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1968 Chevy C10 - Shortie

David Neal’s Low-Budget C10

Bob Ryder
Dec 1, 2009
Photographers: Bob Ryder
Low and short to some folks mean two different things. For David Neal of Peoria, Illinois, low and short meant the stature and stance of his dare-to- be-different '68 Chevy C10 pickup he named "Shortie". David purchased the truck in 2001 for 800 bucks. Throughout David's glory days of high school he constantly reminded his buddies one day he would build a custom truck. His goal was to create a truck that would make an impression in the cool truck world, earning respect at shows and on the boulevard. His C10 had been an ongoing project for the past nine years. It was finally finished the Wednesday prior to this year's Goodguys Show in Columbus, Ohio, where it debuted. The truck was worked on during the weekends in David's garage with the help of his buddies Tim Strange, Andy Cook, Shane Souba, and Shawn Ray.
Photo 2/12   |   1968 Chevy C10 left Side Angle
Power comes from a 2001 5.3L Vortec cast-iron block with a pair of aluminum cylinder heads. An Edelbrock Performer intake manifold and Edelbrock 650-cfm carburetor were bolted between the cylinder heads. An LS6 Comp Cams camshaft, pushrods, lifters, valves, rockers, and springs replaced the worn factory components to give Shortie more snap. A pair of Edelbrock ceramic-coated headers collect into a 21/2-inch custom exhaust system bent and welded by David. The exhaust flows into a pair of Flowmaster 40 series mufflers. The 2001 4L60E automatic transmission, with an extended Jenny shifter, is used to select the gears.
David can proudly say he performed all of the frame and suspension mods himself. He boxed the factory framerails using 3/16-inch thick plate. Then he C-notched the rear rails to allow the three-linked, cantilevered Air Lift rear suspension ample vertical travel. The C10 was body-dropped by cutting out 21/2 inches of the framerail under the cab that was reinforced by inserting 2x4-inch rectangular tubing. The cab floor remained in its factory stock location and the trans tunnel was raised 21/2 inches. The GM 12-bolt rearend was stuffed with 3.73 gears. Stopping power comes from CPP 12-inch front rotors and four-piston calipers up front and drums in the rear. A CPP master cylinder is responsible for dispersing brake fluid to each corner. Shortie rolls on a set of Centerline Ultra Smoothies 22x9-inch up front and 24x10-inch polished billet aluminum spinning spools in the rear. The wheel hoop lips were masked off, then the wheel centers and hoops were painted white. After the centers and hoops were painted, the masking tape was removed from the hoop lips simulating '69 Camaro polished beauty rings. A set of four '69 Camaro dog dish hubcaps were then secured to the wheel centers. The C10's vertical athleticism was performed by an Air Lift 27c pneumatic 'bag system fed by two Viair compressors into a five-gallon air tank. When Shortie's 'bags are purged the wheels tuck up deep into the wheel wells as it settles onto the earth's crust.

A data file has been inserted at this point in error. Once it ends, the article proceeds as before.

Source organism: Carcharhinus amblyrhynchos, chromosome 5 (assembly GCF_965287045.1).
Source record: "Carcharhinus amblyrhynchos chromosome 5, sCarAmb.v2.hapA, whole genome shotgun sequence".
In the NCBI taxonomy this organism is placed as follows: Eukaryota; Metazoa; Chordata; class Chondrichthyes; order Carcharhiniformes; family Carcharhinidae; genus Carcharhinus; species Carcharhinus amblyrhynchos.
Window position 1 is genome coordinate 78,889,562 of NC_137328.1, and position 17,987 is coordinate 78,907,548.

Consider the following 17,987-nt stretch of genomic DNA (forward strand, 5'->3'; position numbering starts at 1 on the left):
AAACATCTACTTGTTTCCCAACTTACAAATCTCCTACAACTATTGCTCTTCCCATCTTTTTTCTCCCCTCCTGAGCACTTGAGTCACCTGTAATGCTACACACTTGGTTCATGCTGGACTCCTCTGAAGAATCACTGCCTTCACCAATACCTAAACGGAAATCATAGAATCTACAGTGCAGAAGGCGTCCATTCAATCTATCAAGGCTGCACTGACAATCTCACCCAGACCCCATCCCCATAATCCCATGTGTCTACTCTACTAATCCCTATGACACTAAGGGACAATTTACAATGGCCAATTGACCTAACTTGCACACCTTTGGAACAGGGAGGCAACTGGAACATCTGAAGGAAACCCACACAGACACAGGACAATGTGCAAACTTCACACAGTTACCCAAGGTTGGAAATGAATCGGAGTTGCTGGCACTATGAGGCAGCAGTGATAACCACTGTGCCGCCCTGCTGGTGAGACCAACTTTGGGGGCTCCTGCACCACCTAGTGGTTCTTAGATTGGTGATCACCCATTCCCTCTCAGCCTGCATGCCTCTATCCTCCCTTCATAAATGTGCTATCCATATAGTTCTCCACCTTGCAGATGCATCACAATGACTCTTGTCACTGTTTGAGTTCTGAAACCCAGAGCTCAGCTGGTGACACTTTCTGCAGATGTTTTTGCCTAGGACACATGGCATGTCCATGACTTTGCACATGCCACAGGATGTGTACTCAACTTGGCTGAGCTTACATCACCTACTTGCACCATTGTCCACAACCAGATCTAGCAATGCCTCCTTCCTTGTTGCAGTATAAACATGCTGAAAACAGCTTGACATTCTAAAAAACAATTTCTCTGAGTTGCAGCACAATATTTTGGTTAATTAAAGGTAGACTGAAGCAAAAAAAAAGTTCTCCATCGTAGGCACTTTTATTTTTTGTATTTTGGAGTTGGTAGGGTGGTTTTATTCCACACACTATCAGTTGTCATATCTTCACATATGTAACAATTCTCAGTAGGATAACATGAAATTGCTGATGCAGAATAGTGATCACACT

Photo 3/12   |   1968 Chevy C10 left Front Angle
David got some expert body mod assistance from Tim Strange, of Strange Motion out of Cambridge, Illinois. David chopped the roof 2 inches in the rear to achieve its leveled appearance. The door and tailgate handles were removed and then shaved smooth. The LED taillight and front turn indicator lens assemblies, along with the flawless side and grille moldings are from Early Classics. The bed floor was transplanted from a '94 Silverado. It surprisingly dropped right in the '68 bed space. The floor was welded and molded smooth fusing into the bedsides and bulkhead. Fuel is contained in a custom 18-gallon gas tank that was located behind the rear axle between the framerails. The body skin was massaged and block-sanded multiple times to achieve a smooth complexion. Shortie's lemon meringue paint scheme features lemon yellow filling and a meringue white grille. The bumper, wheels, and roof- also white- contribute to the new fresh, lemony flavor.
Opening the doors exposes David's sheetmetal talents. He fabricated an all-steel dash featuring a center gauge cluster pod, filled with racy Auto Meter white-face gauges. Jerry Kensinger, at A1 Upholstery in Bartonville, Illinois, reworked the stock bench seat with ISS foam, before covering it with tan and mocha ultra leather. Matching tan leather door panels, kick panels, and painted headliner complete the interior décor. A layer of Dynamat sound deadening material was laid down before installing the plush tan carpet. The tilt steering column is capped with a Billet Specialties 30755 14-inch steering wheel. Andy Cook was David's soundman. Andy installed an Alpine 9886 head unit and two 8-inch subs. A pair of vintage Rockford amps power the subs. Andy located four Rockford 6-inch mid-range speakers, two in the doors and one in each of the kick panels for well-balanced tunes.
Shortie's trend-setting stature and stance is all about simplicity, and getting back to basics. This Chevy proves you can build a cool project on a budget that will turn heads while laying rockers at shows or cruisin' the boulevard.


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